CM13: −90% (90% H4+10% M7)+10% (49% CC1+51% CC4)
Isotropic 135° Cholesteric 52.3° SC* −15° S −25° C.
In a 6 μm cell, a 0° twist state was obtained for up to ˜10° C. above the smectic A to cholesteric phase transition temperature. At 30° C. the spontaneous polarization of the mixture was 3.4 nC/cm2 and the tilt angle (i.e. half the cone angle) was 21°.
CM 15: 15.9% (31.4% CC9+68.6% CC4)+94.1% H1.
Isotropic 135° Cholesteric 56.1° SC* 20° Solid.
In a 6 μm cell, a π twist state was maintained for a few degrees Celsius above the smectic C* to Cholesteric transition. The alignment was poor after critically cooling into the SC* phase, however, by applying ˜20 Vpk 10 Hz square wave, zero twist alignment in the smectic C* could be induced. Heating back up to just into the cholesteric phase and cooling with a d.c. field of appropriate sign then gave the desired alignment.
At 50° C. and 30° C. the spontaneous polarization of the mixture is 2 nC/cm2 and .6.2 nC/cm2, respectively.
Examples 11, 12 use a single cholesteric twist sense chiral component in an SC host.
LPC2: 1% CC10+99% H1.
This mixture has the following phase transition temperatures: Isotropic 151° Cholesteric 113.5° SA 104.5° SC* 28° S
The cholesteric pitch/temperature curve is similar to FIG. 7c.
In a 2 μm cell, a zero twist state can be achieved for ˜0.5° C. above the smectic A to cholesteric transition temperature.
The spontaneous polarization of the mixture is 1.7 nC/cm2 and 4.2 nC/cm2 at 80° C. and 40° C., respectively.
LPC3: 1% CC10+99% H4.
This mixture has the following phase transition temperatures: Isotropic 158° Cholesteric 91° SA 89° SC* 18° S 8° S.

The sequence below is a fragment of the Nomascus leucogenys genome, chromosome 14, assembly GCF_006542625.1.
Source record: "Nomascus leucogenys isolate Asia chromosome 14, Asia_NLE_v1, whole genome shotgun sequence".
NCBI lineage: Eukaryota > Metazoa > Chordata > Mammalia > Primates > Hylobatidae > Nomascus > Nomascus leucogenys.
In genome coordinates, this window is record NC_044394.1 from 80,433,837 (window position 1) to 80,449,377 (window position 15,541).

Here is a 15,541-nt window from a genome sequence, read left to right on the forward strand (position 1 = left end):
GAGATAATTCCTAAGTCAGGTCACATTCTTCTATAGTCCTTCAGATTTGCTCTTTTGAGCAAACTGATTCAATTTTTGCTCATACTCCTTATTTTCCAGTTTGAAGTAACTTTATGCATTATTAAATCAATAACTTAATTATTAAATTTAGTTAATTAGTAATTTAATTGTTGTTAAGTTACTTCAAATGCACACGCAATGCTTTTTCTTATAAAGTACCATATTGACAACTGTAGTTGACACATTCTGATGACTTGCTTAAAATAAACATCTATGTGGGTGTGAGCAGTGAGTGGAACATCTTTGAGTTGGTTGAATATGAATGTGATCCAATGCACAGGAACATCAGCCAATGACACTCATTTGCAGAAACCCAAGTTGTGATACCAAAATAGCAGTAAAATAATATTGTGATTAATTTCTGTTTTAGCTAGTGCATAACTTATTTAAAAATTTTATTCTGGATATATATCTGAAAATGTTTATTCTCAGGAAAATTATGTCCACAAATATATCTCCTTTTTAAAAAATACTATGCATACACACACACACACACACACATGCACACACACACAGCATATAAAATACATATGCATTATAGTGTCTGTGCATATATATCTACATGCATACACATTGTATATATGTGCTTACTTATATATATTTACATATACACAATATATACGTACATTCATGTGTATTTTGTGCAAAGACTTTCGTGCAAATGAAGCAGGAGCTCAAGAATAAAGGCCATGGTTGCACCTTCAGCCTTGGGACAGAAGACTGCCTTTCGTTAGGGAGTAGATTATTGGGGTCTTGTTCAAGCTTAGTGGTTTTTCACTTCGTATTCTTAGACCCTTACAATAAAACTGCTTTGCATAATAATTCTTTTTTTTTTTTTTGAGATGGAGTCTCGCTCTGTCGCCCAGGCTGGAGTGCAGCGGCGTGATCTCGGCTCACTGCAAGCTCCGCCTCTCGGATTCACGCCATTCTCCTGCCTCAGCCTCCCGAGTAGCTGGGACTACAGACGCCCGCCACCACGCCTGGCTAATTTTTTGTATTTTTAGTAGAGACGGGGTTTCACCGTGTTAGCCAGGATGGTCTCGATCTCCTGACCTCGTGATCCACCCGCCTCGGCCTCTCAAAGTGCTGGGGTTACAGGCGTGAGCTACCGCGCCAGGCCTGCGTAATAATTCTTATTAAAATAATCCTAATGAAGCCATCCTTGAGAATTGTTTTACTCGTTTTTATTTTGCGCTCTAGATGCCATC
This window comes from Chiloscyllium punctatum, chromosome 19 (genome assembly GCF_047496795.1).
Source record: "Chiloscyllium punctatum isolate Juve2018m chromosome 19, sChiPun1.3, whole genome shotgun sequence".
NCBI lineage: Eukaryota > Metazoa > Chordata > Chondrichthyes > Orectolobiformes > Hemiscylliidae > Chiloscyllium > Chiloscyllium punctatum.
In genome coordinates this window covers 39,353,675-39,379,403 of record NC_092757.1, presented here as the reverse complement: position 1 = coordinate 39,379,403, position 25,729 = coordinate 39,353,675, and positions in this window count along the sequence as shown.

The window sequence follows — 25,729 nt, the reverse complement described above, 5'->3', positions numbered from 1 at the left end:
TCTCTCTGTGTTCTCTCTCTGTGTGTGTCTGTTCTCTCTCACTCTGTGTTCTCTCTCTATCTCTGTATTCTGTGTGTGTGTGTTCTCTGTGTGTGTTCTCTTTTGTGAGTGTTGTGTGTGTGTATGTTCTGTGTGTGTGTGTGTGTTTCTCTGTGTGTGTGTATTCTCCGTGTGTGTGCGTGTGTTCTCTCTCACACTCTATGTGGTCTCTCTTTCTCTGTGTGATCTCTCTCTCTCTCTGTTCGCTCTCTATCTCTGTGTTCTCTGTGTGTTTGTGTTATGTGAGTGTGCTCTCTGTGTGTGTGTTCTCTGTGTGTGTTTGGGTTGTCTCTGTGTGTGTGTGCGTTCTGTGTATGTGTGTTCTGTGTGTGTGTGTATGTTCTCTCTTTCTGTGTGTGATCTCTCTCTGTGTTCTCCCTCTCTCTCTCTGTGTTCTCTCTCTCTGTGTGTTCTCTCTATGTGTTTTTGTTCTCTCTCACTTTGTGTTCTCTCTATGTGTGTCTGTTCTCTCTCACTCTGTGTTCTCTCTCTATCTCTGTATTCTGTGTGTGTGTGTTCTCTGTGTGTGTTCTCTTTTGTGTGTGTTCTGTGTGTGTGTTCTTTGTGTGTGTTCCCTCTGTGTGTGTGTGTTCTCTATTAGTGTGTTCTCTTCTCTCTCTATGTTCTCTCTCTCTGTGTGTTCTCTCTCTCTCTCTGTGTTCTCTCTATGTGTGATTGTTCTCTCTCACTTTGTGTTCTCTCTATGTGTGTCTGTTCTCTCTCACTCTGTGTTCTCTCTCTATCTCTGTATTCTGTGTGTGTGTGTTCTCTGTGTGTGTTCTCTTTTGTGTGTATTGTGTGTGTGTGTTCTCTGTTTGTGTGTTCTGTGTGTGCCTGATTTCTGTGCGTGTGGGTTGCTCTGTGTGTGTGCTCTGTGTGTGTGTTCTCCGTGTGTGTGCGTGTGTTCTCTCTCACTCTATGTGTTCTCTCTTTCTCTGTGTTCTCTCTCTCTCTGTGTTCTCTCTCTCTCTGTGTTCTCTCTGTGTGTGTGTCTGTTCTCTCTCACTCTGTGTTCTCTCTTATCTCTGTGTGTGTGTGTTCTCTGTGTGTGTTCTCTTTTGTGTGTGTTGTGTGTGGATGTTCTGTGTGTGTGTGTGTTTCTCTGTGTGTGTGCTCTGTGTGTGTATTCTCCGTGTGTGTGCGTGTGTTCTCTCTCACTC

The cholesteric pitch/temperature curve is similar to FIG. 7c.
In a 2 μm cell, a zero twist state can be achieved for ˜4° C. above the smectic A to cholesteric phase transition temperature.
LPC6: 0.5% CC10+99.5% (95% H4+5% M7)
Isotropic 152° Cholesteric 76.8° SC*<0° S.
In a 6 μm cell, a zero twist state can be achieved for up to 0.2° C. above the smectic C* to cholesteric transition temperature.
UCM30: 92.5% (85% H4+15% M7)+7.5% CC12.
The mixture has the following phases
Is 155.8° Ch 60.5° SC* 15° S.
The cholesteric pitch/temperature curve is similar to FIG. 7(c). Ps=4.4 nC/cm2 at 50.5° C. and 8.4 nC/cm2 at 25° C. In a 6.2 μm thick cell a zero twist state can be achieved for ˜7° C. above the SC* to cholesteric phase transition temperature.
CM20: 85% H1+15% CD18
This mixture has the following phases:
Is 133.7° Ch 92.8° SA 63.2 SC*.
In a 2 μm thick cell a zero twist can be obtained just above the SA to Ch transition temperature.
Ps=18 nC/cm2 at 25° C.
CD18=34% CC1+66% CC11
LPM13: 72.5% H1+25% M7+2.5% CC13
Is 118° Ch 56.3 Sc*<0 Solid.
Ps=10 nC/cm2 at 20° C. and 5 nC/cm2 at 46° C.
This shows zero twist in a 2 μm cell in the cholesteric phase.
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|FR2563018A1||Title not available|
|FR2567533A1||Title not available|
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|GB1569686A||Title not available|
|GB2007865A||Title not available|
|GB2163273A||Title not available|
|GB2174820A||Title not available|
|GB2204606A *||Title not available|
|JPS5695977A||Title not available|
|JPS5953815A||Title not available|
|JPS58173719A||Title not available|
|JPS60143422A||Title not available|
|JPS60156043A||Title not available|
|JPS60161326A||Title not available|
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|U.S. Classification||349/172, 349/184, 349/171|
|International Classification||G02F1/141, G02F1/13, G02F1/1337, C09K19/42, C09K19/02, G02F1/137, C09K19/12, C09K19/46, C09K19/20, C09K19/44|
|Cooperative Classification||G02F1/1416, G02F1/141, C09K19/2021, C09K19/46, C09K19/44, C09K19/126|
|European Classification||G02F1/141, C09K19/44, C09K19/46, C09K19/12B, C09K19/20A4|